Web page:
Another sector that seems to have rebounded is the luxury brands sector. While data indicates that luxury sales in the U.S. decreased by 14.3% in 2020, likely due in large part to the pandemic, customers in 2022 appear to have resumed spending on pricier items, and luxury good sales for 2022 are expected to be on par with 2019. Some attribute this to customers’ desire to “touch and feel” a product before spending $3,000 on a handbag or $5,000 on a sport coat, something that was much more difficult to do during the pandemic. Luxury brands are also getting creative with pop-ups and Instagram activation to test concepts, while simultaneously attempting to appeal to a younger audience. Of course, the ability to lease to a luxury brand provider is market driven and is not a viable option to all retail property owners. However, those developers with the right real estate are finding willing partners with luxury brands like Hermes, Gucci, Channel, and Dior.
Not surprisingly, traditional enclosed regional malls have struggled, likely because shoppers have been unwilling, or unable, to brave the enclosed spaces that make up most indoor malls. As a result, owners of regional malls in non-affluent areas (mainly Class B and C malls) have had to adopt non-retail uses to stay relevant. Such uses include offices (ranging from call centers to high-tech spaces), distribution and industrial centers, movie stages, and data centers. Other “experiential” uses like pickleball courts, golf-themed spaces such as Puttshack, Puttery, and Popstroke, and bowling alleys like Stars and Strikes and Main Event are becoming viable options for retail developers with large spaces to fill. Whether such uses will still fall in the “retail” category after conversion remains to be seen, but there does seem to be an appetite for developers to repurpose underperforming enclosed malls. In addition, the ability to add such non-traditional tenants needs to be balanced against the rights of other existing tenants that may have the ability to keep certain uses out of a given project. A non-traditional use may allow a retail developer to temporarily re-lease space and get some rent in return. But adding such uses may upset major or anchor tenants at a project, who may decide to aggressively fight the new uses or to leave the project when their current term expires, rather than renew or exercise available options.
Meanwhile, many retail developers continue to be affected by the closures of department stores, such as Sears, Macy’s, and JC Penney. Even before COVID19, the deconstruction of the department stores, or “right-sizing,” was seen by some as the natural progression of retail; those department stores that have elected to stay open have generally reduced product offerings to three primary product categories—apparel, housewares, and cosmetics/fragrances. At the same time, some larger retailers are looking at less popular malls for their next store. These retailers, who may have struggled to stand out at a crowded top-tier mall, may determine that their position at a lower-class mall is actually elevated, giving them a stronger position within the market and an increase in sales. While this trend is not a given in 2023, it is certainly something to keep an eye on, especially for owners of Class B and C malls.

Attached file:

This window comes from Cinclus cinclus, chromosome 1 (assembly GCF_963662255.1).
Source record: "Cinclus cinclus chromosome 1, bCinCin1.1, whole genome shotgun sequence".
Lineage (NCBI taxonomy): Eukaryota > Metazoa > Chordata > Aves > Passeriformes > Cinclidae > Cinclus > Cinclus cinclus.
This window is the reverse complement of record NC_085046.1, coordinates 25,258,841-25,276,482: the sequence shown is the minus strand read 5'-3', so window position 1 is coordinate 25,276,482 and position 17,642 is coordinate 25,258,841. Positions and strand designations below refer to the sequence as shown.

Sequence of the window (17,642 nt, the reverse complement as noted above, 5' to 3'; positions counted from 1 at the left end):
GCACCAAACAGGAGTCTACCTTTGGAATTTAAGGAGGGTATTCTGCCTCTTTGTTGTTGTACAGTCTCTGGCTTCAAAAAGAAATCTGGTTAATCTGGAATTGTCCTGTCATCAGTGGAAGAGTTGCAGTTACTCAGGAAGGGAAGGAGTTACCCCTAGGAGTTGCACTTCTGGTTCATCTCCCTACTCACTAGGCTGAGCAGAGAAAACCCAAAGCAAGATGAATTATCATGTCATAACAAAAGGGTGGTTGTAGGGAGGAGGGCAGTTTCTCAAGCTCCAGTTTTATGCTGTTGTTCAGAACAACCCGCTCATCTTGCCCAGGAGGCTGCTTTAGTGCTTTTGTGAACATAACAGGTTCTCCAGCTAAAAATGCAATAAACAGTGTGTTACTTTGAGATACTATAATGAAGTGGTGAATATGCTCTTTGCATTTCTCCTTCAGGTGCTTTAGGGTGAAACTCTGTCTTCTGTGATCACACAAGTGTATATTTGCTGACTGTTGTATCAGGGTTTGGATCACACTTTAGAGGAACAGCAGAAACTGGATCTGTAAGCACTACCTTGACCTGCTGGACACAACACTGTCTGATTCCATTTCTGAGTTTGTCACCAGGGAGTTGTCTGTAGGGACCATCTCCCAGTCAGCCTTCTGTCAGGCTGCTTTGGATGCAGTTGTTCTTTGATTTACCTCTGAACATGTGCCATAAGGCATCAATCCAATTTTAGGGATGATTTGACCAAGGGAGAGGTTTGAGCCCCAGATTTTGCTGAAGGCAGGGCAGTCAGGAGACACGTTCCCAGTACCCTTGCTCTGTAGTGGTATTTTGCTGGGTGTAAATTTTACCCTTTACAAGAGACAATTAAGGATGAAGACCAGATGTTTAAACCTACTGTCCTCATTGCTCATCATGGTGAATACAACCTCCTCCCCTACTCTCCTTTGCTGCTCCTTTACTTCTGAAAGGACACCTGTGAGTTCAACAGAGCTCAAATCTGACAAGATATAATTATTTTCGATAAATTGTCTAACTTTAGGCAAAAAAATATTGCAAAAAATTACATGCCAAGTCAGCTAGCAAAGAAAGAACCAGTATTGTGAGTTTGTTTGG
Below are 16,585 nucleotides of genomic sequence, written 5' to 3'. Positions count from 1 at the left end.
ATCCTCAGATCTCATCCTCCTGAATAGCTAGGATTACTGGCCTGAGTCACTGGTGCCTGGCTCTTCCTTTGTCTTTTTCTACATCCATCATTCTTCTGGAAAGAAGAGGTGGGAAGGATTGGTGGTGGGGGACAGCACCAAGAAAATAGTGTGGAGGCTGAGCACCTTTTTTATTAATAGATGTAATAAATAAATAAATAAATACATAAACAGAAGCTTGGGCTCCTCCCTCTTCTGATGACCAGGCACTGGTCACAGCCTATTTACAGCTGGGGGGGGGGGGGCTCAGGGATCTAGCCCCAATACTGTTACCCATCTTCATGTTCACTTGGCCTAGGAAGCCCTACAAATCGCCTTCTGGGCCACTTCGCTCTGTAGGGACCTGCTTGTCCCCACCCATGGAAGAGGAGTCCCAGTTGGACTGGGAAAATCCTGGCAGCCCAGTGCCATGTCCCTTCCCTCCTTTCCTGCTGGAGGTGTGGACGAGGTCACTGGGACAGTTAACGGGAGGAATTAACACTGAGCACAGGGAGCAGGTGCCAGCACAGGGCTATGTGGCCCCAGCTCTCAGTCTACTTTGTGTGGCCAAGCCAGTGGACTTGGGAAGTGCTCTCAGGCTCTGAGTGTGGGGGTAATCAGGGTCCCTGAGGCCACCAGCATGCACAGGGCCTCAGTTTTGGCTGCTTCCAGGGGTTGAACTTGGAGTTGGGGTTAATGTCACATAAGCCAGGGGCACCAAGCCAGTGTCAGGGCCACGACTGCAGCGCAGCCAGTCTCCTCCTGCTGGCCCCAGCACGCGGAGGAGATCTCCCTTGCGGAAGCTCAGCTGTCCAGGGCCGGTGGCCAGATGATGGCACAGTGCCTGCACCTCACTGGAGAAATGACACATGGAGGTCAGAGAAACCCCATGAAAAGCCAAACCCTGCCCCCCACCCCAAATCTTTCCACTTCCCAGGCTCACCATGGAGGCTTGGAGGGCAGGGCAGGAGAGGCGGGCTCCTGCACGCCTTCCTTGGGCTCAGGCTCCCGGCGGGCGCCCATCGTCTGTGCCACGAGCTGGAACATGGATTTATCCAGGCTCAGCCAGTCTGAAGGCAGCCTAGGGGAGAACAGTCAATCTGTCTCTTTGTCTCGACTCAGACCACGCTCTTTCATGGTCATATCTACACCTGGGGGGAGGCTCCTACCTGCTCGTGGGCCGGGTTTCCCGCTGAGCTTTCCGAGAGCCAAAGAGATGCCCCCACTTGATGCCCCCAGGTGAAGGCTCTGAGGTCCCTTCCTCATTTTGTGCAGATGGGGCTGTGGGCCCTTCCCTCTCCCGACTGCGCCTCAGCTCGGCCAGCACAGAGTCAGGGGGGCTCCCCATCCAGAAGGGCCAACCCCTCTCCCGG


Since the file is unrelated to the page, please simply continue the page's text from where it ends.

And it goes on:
As has been the case in recent years, retailers will need to continue to adapt to the changes in their customers in order to continue to be successful. For example, the importance of being able to offer “omnichannel” marketing has been magnified by the pandemic. Recent data indicates that business that adopt omnichannel strategies achieve 91% greater year-over-year customer retention rates than business that don’t, and that consumers now use an average of almost six touchpoints when buying an item. In addition, customers are becoming increasing cognizant of “sustainable shopping,” where shoppers express curiosity about what a product is made out of, where it is made, and what they can do with it when they have finished. As a result, many retailers have been forced to improve their corporate social responsibility initiatives by selling ethically-sourced products, implementing green business practices, and being transparent with that information with their customers.
When it comes to the world of retail development, many believe that the pandemic accelerated the evolution of retail, perhaps for the better. The good news is that brick-and-mortal retail has survived, exhibiting the resilience that many in the industry feel will allow it to weather new challenges in 2023 like supply chain issues, rising inflation, and a labor shortage. To do so, retail developers will continue to be forced to adapt by working with their tenants to keep them open and transforming their projects to deal with whatever the immediate future brings.